STUART A Gulfstream Media Group Publication
Hobe Sound Jensen Beach Port St Lucie Ft Pierce
THE WINNER’S CIRCLE PALM CITY RESIDENT KEN DUKE’S PATH TO GOLF GREATNESS
THE DISEASE DERAILING OUR ECOSYSTEM
WHAT IT WOULD TAKE TO SAVE THE CORAL REEFS
JANUARY 2019 $3.95 Vol. 19/Number 1
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THE POINT IS... Surrounded by water, 10 minutes to private airport, 45 minutes to the Palm Beaches, 60 miles to the Bahamas.
sailfish point Hutchinson Island, Florida
Miles of Atlantic Shoreline • Nicklaus Signature Golf • Oceanfront Country Club Helipad • Fitness Complex • Spa/Salon • Private Yacht Club and Marina INQUIRE ABOUT GUEST OPPORTUNITIES
1648 S.E. Sailfish Point Blvd., Stuart, FL 34996
The Sailfish Point Club is a private facility. Sailfish Point Realty is a licensed Real Estate Broker. Equal Housing Opportunity.
THANKS TO YOU, THE 2018
CHRYSANTHEMUM BALL TRULY GLITTERED.
Chrysanthemum Ball Committee members, left to right: Dr. Diana Chiong, Melinda Romano, Karen Rodgers, Kate Bradford, Catherine Bailey, Anne Owen, Linda Houston, Betsy Herold, Audrey Gillis, Dr. Elyse Mues, Dianne Davant Moffitt, Dr. Linda Kardos, Sandra Porter, Eileen Morris, Catherine Fasano, Joyce Williams, Carol Wagner, Debra Duvall, Sara Rittersbach, Dolores Lashkevich, Nancy Del Priore, Debra Textor, Joyce Page, Zusanne Polhemus. Not Pictured: Leslie Evans, Elizabeth Fedele, Bethany Lord, Annie Schank
Rob Lord, Bethany Lord, Dr. Edward Savage, Michelle Barsoum, Dr. Wael Barsoum
Dr. Gina Penaflor, Dr. Stephen McIntyre, Dr. Norman Bennett, Nikol Bennett
Suzanne Kissling, Anthony Kissling, Sandra Porter, H. William Lichtenberger
Because of generous, dedicated supporters just like you, the 2018 Chrysanthemum Ball was a brilliant, memorable event, raising almost $1 million toward the purchase of a biplane fluoroscopy system. Because of you, Martin Health System physicians, associates and volunteers are able to deliver on our promise to provide peace of mind and exceptional health care to the people we serve. Thank you for helping us keep that promise.
P.O. Box 9010 | Stuart, FL 34995-9010 | 772.223.5634 | GIVEmhf.org
Style & Comfort
Home Furnishings The ultimate in comfort and style for your home.
Experience the complete line of Stressless and Contemporary furniture in our exciting showroom ... innovation comes to Stuart.
Style & Comfort is a unique furniture store.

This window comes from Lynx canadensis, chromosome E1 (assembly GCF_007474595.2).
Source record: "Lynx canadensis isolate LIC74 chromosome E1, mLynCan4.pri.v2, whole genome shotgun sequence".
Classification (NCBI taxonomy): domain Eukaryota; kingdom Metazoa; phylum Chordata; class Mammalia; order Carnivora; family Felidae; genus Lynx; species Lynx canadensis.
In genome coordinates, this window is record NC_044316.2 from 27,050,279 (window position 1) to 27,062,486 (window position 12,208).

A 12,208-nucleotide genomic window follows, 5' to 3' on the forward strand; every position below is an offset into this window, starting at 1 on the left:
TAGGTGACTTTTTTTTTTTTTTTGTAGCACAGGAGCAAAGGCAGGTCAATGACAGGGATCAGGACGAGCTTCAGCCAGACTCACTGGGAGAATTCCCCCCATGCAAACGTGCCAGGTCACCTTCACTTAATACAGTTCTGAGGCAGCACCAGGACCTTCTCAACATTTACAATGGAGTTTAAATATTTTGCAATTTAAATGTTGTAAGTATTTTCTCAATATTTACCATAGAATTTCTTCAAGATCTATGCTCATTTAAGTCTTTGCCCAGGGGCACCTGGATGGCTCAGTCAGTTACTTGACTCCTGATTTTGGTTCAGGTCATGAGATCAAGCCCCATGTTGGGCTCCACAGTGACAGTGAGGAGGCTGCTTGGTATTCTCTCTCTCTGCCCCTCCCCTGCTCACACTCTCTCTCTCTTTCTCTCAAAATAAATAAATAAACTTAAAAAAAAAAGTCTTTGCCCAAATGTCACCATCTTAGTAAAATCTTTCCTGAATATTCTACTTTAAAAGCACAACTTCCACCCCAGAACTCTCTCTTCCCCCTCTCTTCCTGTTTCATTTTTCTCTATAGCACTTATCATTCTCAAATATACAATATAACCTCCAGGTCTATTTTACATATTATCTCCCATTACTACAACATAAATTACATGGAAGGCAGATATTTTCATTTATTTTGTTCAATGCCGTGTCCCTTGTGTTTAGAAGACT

We believe that furniture should not only fit your sense of style but also your unique lifestyle. That is why you will find exquisite furniture that is designed for the way you live. Furniture should be functional and durable as well as beautiful in your home. Come let our design professionals show you the difference Style & Comfort makes.
Style & Comfort
Contemporary Furniture, Rugs, Lighting, and Accessories. Phone: 772-219-4141 2329 SE Federal Highway Stuart, Florida .... just a few doors down from Bonefish Grill in Stuart Centre Shopping Plaza.
Visit us on the web at: www.StyleandComfortFurniture.com
For 30 years, our greatest asset has been our leadership. Introducing our new board members
John (Jack) Forde Prior to making his home on the Treasure Coast, John (Jack) Forde held leadership positions in the cable television industry, including President and COO of Times Fiber Communications and President of Amphenol Corporation’s CATV Division. A child of Irish immigrants who earned his Bachelor’s Degree in Electrical Engineering on the G.I. Bill, Forde is a strong believer in giving back to help those who are disadvantaged. Locally, he has served as Director and Chairman of the Martin Health Foundation, and also works with Alzheimer’s patients as a volunteer with Memory Bridge. As a board member, donor and advocate for the Martin County Community Foundation, he brings his business acumen to bear helping others realize the practical and financial benefits of strategic charitable giving.
Theora G. (Bunny) Webb Theora G. Webb brings extensive credentials in strategic philanthropy, communications, community relations, and diversity awareness and management to the Foundation board. As Founder and President of HSW Communications, a boutique consulting firm in Washington, DC, she provided counsel to clients throughout the corporate, governmental and trade association sectors. Additional career highlights include serving as Director of Public Affairs for the International Trade Administration in the U.S. Department of Justice, and as Director of Diversity, Worklife and Community Relations for the Duracell Business Management Group, a division of the Gillette Company. A resident of St. Lucie County, Ms. Webb serves on several nonprofit boards where she shares her commitment to building mutually beneficial, multi-tiered community/corporate partnerships.
Martin County Community Foundation is now proudly
851 SE Monterey Commons Boulevard | Stuart, FL 34996 772.288.3795 | TheCommunityFoundationMartinStLucie.org
For more information, contact Elizabeth Barbella, President & CEO at Elizabeth@tcfmsl.org
Beachside provides individualized recovery for drug and alcohol addiction. You’ll find compassionate, committed therapists who walk with you on the journey to recovery. Our highly trained, accredited staff treats the whole person,